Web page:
Wadada Leo Smith / Edoardo Marraffa / Alberto Braida / Antonio Borghini / Fabrizio SperaJuly 21, 2015
June 6th 2013
Novara Jazz Series 001
Wadada Leo Smith/Jamie Saft/Joe Morris/Balàzs Pàndi
Rare Noise RNR 044
Resilient is one word that can easily be applied to trumpet-composer Wadada Leo Smith, 73. About a half century after he was one of the original Association for the Advancement of Creative Musicians (ACCM) thinkers who helped redefine improvised music, he’s still as busy as ever with new projects and recordings. Not only that, but like any forward-thinking experimenter, he’s unafraid to try out new concepts with new casts of characters. Both these sessions for instance find him working with ensembles – one American, one Italian – consisting of players at least three decades younger than him. With no incompatibility sensed, each interaction focuses on a unique aspect of Smith’s variant of creative music.
Recorded at am Italian festival on the title date, June 6th 203 features six go-for-broke improvisations involving Smith and the long-constituted Eco d’Alberi band – tenor and soprano saxophonist Edoardo Marraffa, pianist Alberto Braida, bassist Antonio Borghini and drummer Fabrizio Spera. Six studio tracks, Red Hill features the brass player with American bassist Joe Morris and keyboardist Jamie Saft as well as Hungarian drummer Balàzs Pàndi, who has become a more familiar presence on the improv scene playing with the likes of saxophonist Ivo Pdereleman. Curiously enough, despite the membership of the three in the punk-noise oriented Slobber Pup, this session is more relaxed and at points, more conventionally “jazzy”. On it, an often trumpet cup-muted Smith lets his Miles Davis-like inflections – evenly divided between 1950s balladic and 1970s electric – reach full sway, usually backed by caressing chords from Saft’s piano. “Janus Face” is an instance of this as flowing keyboard glissandi generically intersect tributary and river-like with curving brass grace notes, paced double bass-string bowing and restrained pumps from the drummer’s kit. Switching to electric keyboard, the color field shifts as if the four have moved from a bucolic impressionistic pencil sketch to become components in an action painting. Smith’s grace notes even out like pigments properly adhered in an oil painting, as do the others’ musical brush strokes, so the conclusion is both hard-edged and kinetic.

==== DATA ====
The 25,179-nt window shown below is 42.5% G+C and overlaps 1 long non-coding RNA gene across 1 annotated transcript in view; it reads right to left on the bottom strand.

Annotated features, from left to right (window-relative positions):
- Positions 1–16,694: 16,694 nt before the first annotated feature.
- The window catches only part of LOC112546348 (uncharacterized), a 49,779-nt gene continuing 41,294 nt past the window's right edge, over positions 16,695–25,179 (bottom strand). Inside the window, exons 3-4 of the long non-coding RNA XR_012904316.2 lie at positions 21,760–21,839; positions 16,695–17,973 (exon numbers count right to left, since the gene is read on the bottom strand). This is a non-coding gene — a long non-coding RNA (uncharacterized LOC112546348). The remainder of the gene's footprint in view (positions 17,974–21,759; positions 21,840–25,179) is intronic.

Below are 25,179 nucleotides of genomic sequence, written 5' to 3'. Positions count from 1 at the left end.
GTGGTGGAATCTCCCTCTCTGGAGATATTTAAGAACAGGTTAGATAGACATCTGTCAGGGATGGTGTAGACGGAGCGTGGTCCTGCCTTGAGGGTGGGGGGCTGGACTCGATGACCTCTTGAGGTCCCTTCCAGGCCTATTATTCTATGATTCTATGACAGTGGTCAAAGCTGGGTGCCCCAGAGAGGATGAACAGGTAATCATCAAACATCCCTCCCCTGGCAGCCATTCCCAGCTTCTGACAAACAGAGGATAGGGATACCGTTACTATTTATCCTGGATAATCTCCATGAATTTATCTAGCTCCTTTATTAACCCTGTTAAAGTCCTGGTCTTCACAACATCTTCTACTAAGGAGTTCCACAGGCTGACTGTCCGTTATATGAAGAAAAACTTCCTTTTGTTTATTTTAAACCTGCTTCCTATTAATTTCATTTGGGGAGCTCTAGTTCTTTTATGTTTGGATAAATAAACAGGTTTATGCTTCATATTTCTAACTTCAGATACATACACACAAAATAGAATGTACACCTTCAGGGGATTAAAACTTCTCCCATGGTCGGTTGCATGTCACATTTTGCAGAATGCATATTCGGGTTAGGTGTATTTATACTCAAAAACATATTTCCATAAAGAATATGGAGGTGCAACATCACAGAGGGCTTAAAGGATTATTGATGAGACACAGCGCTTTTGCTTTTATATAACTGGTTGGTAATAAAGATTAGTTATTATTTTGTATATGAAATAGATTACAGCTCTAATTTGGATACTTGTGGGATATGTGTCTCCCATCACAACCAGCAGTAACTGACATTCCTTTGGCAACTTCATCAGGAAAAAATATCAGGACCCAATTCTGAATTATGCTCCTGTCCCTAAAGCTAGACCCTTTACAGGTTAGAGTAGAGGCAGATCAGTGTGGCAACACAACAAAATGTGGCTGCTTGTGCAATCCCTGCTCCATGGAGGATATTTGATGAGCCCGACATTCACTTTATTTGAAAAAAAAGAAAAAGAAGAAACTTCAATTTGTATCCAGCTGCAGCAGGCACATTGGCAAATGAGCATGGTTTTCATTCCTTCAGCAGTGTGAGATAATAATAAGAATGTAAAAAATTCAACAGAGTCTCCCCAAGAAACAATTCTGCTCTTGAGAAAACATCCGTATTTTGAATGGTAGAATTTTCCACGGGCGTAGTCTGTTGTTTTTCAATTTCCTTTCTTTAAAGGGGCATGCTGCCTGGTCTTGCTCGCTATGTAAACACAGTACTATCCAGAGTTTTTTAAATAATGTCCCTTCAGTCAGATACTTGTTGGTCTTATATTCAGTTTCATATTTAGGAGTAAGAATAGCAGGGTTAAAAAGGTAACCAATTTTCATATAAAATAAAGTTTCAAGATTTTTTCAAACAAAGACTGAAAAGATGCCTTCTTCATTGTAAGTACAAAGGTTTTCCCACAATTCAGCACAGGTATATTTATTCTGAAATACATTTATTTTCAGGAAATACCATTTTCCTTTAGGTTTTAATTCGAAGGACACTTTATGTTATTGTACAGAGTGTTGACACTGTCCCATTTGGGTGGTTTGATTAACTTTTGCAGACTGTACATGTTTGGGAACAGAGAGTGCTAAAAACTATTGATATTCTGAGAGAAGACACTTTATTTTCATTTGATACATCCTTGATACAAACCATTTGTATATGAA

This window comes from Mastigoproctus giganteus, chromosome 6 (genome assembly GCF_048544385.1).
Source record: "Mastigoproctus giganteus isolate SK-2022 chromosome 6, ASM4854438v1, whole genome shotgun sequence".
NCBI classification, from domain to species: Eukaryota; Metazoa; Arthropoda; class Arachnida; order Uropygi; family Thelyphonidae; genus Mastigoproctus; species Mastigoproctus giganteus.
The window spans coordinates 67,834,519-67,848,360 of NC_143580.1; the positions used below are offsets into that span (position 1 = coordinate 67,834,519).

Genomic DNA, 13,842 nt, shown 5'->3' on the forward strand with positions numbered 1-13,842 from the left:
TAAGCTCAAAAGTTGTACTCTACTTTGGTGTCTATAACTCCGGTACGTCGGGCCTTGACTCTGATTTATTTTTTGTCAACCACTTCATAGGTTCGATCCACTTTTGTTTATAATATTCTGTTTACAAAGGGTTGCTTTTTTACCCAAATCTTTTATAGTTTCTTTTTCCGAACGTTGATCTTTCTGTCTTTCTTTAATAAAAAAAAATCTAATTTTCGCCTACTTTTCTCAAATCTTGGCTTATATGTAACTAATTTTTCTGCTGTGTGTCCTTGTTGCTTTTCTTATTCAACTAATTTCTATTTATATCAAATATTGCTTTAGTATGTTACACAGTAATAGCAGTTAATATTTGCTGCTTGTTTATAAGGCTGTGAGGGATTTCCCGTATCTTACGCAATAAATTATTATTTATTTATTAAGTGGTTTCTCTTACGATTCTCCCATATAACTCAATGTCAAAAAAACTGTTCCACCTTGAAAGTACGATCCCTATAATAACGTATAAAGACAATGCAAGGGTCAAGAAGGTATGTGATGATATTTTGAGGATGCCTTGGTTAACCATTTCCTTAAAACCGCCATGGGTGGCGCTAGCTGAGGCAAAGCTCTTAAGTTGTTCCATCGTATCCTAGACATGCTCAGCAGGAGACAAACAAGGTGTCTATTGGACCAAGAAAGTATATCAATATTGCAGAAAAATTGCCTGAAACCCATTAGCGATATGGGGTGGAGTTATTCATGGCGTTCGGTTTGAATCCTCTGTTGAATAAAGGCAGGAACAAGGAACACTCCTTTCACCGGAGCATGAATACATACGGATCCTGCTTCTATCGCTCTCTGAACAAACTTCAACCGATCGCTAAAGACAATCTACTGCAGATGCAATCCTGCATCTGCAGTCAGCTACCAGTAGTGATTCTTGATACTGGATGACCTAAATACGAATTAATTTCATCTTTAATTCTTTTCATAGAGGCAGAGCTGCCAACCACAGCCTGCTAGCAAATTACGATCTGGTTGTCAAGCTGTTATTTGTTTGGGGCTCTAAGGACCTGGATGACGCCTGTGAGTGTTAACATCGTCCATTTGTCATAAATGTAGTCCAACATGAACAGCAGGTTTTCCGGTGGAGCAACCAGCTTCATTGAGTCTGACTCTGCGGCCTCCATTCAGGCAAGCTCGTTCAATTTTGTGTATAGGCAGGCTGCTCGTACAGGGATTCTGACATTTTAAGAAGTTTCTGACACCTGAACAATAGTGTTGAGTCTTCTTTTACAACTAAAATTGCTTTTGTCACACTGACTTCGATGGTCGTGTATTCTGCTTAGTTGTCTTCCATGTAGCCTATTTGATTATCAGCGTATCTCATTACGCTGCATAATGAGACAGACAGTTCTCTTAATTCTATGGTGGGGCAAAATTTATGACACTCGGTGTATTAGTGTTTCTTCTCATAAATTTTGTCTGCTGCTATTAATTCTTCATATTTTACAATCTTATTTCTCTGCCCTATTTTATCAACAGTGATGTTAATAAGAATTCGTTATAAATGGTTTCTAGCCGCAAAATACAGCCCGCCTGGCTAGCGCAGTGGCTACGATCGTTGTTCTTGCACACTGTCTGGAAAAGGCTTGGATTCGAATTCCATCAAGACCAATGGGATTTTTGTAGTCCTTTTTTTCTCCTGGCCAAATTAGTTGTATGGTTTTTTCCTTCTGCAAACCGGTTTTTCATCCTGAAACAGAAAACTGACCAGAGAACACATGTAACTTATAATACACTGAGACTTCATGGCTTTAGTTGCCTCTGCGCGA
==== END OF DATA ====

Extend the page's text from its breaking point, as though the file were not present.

These creative impulses continue throughout, with variants of trumpet sequences framed by inventive painterly properties. For example, the concluding “Arfvedsonite could be termed a brass concerto on steroids. Initially cultivated trumpet motifs move alongside a measured rhythmic accompaniment of clatter cymbals, double bass string rubs and whimsical keyboard asides, until Smith effectively bolsters his output with half-valve plunger work. Creating a modified sfmato effect the resulting translucence exhilaratingly contrasts toughened brass cries with continuously restrained plucks, pops and pumps.